If anyone is in doubt what matters in Iceland, the answer can be found in who are the top earners in Iceland. Now we know: fishing matters, again – and fishermen are the highest earners. It also indicates the strong standing of Icelandic fisheries and how well this business is going.
When the Icelandic banks collapsed in October 2008 the news went around the world that now Icelandic bankers were turning fishermen. The reason was that some journalists had indeed found a banker or two who had secured a place on a trawler or a fishing boat. Since then, I don’t know how often I have been asked if this was indeed the case – that Icelandic bankers were turning to fishing en masse. No, it isn’t. Though there certainly may have been bankers who secured themselves a place on a fishing boat (most likely through family relations) this was not a general trend.
But if it had been a general trend, ex-bankers would be doing just fine. It turns out that fishermen are indeed the group with the highest income in – and yes, they beat CEOs… and bankers.
Every year, the Icelandic business magazine Frjáls verslun (Free trade), publishes an issue entirely devoted to income – of social groups and well known individuals from all walks of life, i.a. politicians, media people, artists and business men. In total, the issue publishes the earnings of 3500 individuals. This is possible because the Inland Revenue in Iceland publishes every year, around this time, what every individual in Iceland pays in tax. (Yes, this may sound incredible to foreigners but this is transparency the Icelandic way: the overview is only open for a few days and only in books one has to visit in person at the Inland Revenue offices). From the tax, it is possible to calculate income, i.e. the ISK people get into their pockets. Thus, these numbers tell a certain story of salary but not the whole story of assets, income from dividends etc.
This year, the Frjáls verslun income issue publishes this week, shows that fishermen have superseded CEOs in terms of income. The general salary reference in Iceland is not a year’s income but the monthly income. The top 200 fishermen earners now have ISK2.5m, €15.6000, a month, compared to CEOs’ ISK2.3m, €14.400.
This is interesting in terms of salary, social groups and their social leverage. But it of course is also an interesting indication of Icelandic fisheries. Whereas fisheries are heavily subsidised in many countries, almost political pet projects, Icelandic fisheries are a booming industry.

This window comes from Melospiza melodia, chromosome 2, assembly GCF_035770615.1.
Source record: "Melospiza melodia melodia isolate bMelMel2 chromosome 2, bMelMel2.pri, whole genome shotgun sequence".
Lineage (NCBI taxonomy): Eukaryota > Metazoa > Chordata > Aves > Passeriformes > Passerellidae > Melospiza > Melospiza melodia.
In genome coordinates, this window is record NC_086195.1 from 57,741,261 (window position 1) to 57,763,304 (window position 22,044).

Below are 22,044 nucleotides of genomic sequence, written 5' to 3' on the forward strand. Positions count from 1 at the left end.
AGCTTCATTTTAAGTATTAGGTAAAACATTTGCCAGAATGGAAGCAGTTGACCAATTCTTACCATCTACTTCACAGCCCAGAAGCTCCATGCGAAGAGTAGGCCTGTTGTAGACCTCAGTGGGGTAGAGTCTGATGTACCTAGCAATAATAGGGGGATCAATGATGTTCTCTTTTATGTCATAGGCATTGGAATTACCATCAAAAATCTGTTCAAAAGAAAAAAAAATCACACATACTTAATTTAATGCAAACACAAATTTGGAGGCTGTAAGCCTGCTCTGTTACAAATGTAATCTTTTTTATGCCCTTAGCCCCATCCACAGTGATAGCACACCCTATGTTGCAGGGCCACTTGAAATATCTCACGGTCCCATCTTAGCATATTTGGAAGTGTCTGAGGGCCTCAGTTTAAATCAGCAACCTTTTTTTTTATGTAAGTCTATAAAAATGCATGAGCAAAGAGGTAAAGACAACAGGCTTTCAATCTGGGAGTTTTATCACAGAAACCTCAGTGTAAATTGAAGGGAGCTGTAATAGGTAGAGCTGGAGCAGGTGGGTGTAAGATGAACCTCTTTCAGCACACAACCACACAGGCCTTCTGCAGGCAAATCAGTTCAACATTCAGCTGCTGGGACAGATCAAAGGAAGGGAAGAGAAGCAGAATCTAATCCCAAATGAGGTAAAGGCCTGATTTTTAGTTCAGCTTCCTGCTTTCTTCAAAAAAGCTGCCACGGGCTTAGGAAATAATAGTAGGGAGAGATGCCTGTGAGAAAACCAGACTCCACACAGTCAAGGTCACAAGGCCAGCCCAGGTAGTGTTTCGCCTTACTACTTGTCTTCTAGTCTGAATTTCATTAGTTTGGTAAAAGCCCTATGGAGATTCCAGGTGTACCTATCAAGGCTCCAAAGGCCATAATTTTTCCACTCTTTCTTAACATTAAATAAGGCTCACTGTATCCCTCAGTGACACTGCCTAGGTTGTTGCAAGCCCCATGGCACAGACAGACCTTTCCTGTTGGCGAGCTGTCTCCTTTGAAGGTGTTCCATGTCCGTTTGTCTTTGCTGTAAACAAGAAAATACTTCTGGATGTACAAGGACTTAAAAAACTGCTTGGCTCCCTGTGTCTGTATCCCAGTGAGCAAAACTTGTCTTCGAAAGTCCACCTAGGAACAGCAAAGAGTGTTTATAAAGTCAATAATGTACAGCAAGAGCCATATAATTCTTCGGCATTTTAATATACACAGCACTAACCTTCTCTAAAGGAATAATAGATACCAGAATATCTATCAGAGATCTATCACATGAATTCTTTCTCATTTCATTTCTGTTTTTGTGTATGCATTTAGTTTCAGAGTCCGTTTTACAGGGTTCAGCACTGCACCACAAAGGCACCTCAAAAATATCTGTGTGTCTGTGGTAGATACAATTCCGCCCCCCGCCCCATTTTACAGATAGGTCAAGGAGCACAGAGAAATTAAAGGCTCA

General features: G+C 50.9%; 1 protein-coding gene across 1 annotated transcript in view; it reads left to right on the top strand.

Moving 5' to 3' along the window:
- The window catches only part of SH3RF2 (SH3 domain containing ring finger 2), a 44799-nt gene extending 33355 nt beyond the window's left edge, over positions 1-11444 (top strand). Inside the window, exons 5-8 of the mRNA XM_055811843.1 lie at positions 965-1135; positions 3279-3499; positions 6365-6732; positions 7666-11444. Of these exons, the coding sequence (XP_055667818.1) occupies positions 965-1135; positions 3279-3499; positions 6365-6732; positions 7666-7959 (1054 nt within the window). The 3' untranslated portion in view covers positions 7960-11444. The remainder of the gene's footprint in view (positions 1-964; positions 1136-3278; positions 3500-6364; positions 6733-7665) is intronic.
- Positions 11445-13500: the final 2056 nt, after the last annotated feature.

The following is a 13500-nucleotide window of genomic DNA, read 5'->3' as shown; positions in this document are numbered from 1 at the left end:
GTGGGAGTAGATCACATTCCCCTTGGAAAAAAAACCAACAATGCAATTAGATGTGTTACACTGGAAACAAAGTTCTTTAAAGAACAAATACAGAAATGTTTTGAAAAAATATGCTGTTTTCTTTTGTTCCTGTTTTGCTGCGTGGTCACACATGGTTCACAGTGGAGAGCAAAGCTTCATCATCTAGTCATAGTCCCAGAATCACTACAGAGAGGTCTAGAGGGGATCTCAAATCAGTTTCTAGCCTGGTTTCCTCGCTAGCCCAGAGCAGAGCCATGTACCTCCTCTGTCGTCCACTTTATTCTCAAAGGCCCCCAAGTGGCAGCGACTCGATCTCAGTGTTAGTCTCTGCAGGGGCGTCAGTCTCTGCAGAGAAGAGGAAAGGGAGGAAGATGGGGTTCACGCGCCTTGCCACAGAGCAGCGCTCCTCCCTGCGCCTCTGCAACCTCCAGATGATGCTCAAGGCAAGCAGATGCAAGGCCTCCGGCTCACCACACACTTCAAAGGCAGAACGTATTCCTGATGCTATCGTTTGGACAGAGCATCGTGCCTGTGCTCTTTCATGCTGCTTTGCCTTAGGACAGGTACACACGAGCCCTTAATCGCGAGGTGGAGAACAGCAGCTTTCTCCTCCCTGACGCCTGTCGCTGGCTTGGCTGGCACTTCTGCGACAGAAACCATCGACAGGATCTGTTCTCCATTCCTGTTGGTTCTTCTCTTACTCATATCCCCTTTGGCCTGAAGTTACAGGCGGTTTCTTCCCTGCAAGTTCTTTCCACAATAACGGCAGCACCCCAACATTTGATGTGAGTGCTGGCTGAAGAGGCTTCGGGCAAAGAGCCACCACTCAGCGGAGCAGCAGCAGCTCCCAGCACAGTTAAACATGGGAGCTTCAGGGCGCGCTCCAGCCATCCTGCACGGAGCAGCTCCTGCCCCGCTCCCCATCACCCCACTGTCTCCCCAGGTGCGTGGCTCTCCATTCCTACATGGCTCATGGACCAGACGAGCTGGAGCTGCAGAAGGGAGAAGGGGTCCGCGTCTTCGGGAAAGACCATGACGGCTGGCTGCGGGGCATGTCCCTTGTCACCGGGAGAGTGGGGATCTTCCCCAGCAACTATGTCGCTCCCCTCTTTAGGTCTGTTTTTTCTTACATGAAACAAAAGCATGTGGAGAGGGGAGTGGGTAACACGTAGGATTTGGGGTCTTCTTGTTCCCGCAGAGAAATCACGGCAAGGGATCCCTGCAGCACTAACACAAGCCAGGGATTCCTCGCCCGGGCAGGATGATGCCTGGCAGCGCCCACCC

What is clear from the Frjáls verslun data is that salary of CEOs, bankers and fisherman is rising much more rapidly than inflation. This may bode ill for the Icelandic economy since there will be wage negotiations for large groups in the labour market later this year. The tendency among these three groups will set the tone for these negotiations. Already, some are pointing out that CEOs and bankers are showing great irresponsibility, unavoidably egging other groups to irrational and unreasonable wage demands.
No, no one is blaming the fishermen because their salary is set, to a great degree, by what they fish and the value of their catches. Their catches, mostly sold abroad, went up in value with the collapsing krona, in addition to price increases due to improved marketing. And in general, fishermen tend to have a brahmin stature in Iceland: they are rarely criticised and certainly, politicians do not make disparaging remarks about fishermen since in many ways fishermen are seen as pillars of society. In Iceland, fishermen are talked of as “heroes of the oceans.”
As to public figures, the president of Iceland Ólafur Ragnar Grímsson now earns ISK2m, €12.5000, a month, up by ISK400, €2.500, from last year. The prime minister earns ISK1.5m, €9.400, a month.
As to social groups the average monthly salary of the top 200 earners in every group is the following:
Fishermen ISK2,4 m ISK2,5 m
CEOs ISK2,2 m ISK2,3 m
Financial companies ISK 1,6 m ISK1,7 m
Managers (below CEOs) ISK2,0 m ISK1,6 m
Top 100 in education ISK0,9 m. ISK1,0 m
Health services ISK1,5 m ISK1,4 m
*Here is an overview of the income issue, in Icelandic, from Frjáls verslun.
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